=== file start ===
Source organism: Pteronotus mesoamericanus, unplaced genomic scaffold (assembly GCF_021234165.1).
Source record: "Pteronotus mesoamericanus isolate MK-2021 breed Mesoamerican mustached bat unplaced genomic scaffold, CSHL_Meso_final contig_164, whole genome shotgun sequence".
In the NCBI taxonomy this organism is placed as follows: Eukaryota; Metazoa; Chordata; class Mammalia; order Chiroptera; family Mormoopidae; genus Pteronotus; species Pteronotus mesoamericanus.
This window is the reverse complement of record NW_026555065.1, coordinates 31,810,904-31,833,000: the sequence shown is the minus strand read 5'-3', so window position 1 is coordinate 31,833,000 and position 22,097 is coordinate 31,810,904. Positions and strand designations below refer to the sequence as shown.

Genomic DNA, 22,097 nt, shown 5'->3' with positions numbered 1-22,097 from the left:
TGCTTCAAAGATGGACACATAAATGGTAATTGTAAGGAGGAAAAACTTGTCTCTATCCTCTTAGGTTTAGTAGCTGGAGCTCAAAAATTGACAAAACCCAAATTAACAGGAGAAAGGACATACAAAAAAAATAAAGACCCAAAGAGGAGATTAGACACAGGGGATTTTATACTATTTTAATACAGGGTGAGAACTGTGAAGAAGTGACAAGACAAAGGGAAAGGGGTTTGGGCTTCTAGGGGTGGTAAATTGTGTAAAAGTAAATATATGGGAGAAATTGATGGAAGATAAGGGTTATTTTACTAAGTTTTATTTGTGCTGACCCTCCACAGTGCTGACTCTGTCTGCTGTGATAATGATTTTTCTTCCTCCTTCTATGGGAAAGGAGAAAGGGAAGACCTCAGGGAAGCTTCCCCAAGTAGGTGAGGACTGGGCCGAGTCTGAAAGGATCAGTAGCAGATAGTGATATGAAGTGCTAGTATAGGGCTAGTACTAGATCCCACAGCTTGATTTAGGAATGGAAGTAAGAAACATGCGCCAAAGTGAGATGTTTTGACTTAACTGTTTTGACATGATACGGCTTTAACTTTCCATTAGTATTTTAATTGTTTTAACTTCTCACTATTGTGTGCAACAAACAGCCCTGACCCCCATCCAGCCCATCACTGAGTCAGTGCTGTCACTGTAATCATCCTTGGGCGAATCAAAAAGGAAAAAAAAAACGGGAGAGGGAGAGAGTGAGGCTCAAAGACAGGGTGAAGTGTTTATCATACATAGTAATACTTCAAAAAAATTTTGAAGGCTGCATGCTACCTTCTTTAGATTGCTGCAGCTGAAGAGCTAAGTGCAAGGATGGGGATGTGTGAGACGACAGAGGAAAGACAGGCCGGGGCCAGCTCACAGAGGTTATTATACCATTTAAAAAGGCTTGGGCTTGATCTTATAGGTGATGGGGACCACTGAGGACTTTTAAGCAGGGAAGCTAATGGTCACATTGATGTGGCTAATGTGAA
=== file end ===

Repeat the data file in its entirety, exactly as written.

Source organism: Pteronotus mesoamericanus, unplaced genomic scaffold (assembly GCF_021234165.1).
Source record: "Pteronotus mesoamericanus isolate MK-2021 breed Mesoamerican mustached bat unplaced genomic scaffold, CSHL_Meso_final contig_164, whole genome shotgun sequence".
In the NCBI taxonomy this organism is placed as follows: Eukaryota; Metazoa; Chordata; class Mammalia; order Chiroptera; family Mormoopidae; genus Pteronotus; species Pteronotus mesoamericanus.
This window is the reverse complement of record NW_026555065.1, coordinates 31,810,904-31,833,000: the sequence shown is the minus strand read 5'-3', so window position 1 is coordinate 31,833,000 and position 22,097 is coordinate 31,810,904. Positions and strand designations below refer to the sequence as shown.

Genomic DNA, 22,097 nt, shown 5'->3' with positions numbered 1-22,097 from the left:
TGCTTCAAAGATGGACACATAAATGGTAATTGTAAGGAGGAAAAACTTGTCTCTATCCTCTTAGGTTTAGTAGCTGGAGCTCAAAAATTGACAAAACCCAAATTAACAGGAGAAAGGACATACAAAAAAAATAAAGACCCAAAGAGGAGATTAGACACAGGGGATTTTATACTATTTTAATACAGGGTGAGAACTGTGAAGAAGTGACAAGACAAAGGGAAAGGGGTTTGGGCTTCTAGGGGTGGTAAATTGTGTAAAAGTAAATATATGGGAGAAATTGATGGAAGATAAGGGTTATTTTACTAAGTTTTATTTGTGCTGACCCTCCACAGTGCTGACTCTGTCTGCTGTGATAATGATTTTTCTTCCTCCTTCTATGGGAAAGGAGAAAGGGAAGACCTCAGGGAAGCTTCCCCAAGTAGGTGAGGACTGGGCCGAGTCTGAAAGGATCAGTAGCAGATAGTGATATGAAGTGCTAGTATAGGGCTAGTACTAGATCCCACAGCTTGATTTAGGAATGGAAGTAAGAAACATGCGCCAAAGTGAGATGTTTTGACTTAACTGTTTTGACATGATACGGCTTTAACTTTCCATTAGTATTTTAATTGTTTTAACTTCTCACTATTGTGTGCAACAAACAGCCCTGACCCCCATCCAGCCCATCACTGAGTCAGTGCTGTCACTGTAATCATCCTTGGGCGAATCAAAAAGGAAAAAAAAAACGGGAGAGGGAGAGAGTGAGGCTCAAAGACAGGGTGAAGTGTTTATCATACATAGTAATACTTCAAAAAAATTTTGAAGGCTGCATGCTACCTTCTTTAGATTGCTGCAGCTGAAGAGCTAAGTGCAAGGATGGGGATGTGTGAGACGACAGAGGAAAGACAGGCCGGGGCCAGCTCACAGAGGTTATTATACCATTTAAAAAGGCTTGGGCTTGATCTTATAGGTGATGGGGACCACTGAGGACTTTTAAGCAGGGAAGCTAATGGTCACATTGATGTGGCTAATGTGAA